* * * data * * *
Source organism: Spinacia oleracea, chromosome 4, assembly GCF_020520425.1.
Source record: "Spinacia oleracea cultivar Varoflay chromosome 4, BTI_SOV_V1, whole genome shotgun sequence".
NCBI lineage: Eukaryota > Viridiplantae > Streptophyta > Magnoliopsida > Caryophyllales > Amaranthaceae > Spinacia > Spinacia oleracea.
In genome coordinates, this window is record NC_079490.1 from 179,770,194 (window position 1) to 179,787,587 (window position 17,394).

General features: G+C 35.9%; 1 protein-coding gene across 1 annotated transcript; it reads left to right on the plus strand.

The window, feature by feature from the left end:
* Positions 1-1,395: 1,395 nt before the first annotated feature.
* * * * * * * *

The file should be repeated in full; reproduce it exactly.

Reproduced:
Source organism: Spinacia oleracea, chromosome 4, assembly GCF_020520425.1.
Source record: "Spinacia oleracea cultivar Varoflay chromosome 4, BTI_SOV_V1, whole genome shotgun sequence".
NCBI lineage: Eukaryota > Viridiplantae > Streptophyta > Magnoliopsida > Caryophyllales > Amaranthaceae > Spinacia > Spinacia oleracea.
In genome coordinates, this window is record NC_079490.1 from 179,770,194 (window position 1) to 179,787,587 (window position 17,394).

General features: G+C 35.9%; 1 protein-coding gene across 1 annotated transcript; it reads left to right on the plus strand.

The window, feature by feature from the left end:
* Positions 1-1,395: 1,395 nt before the first annotated feature.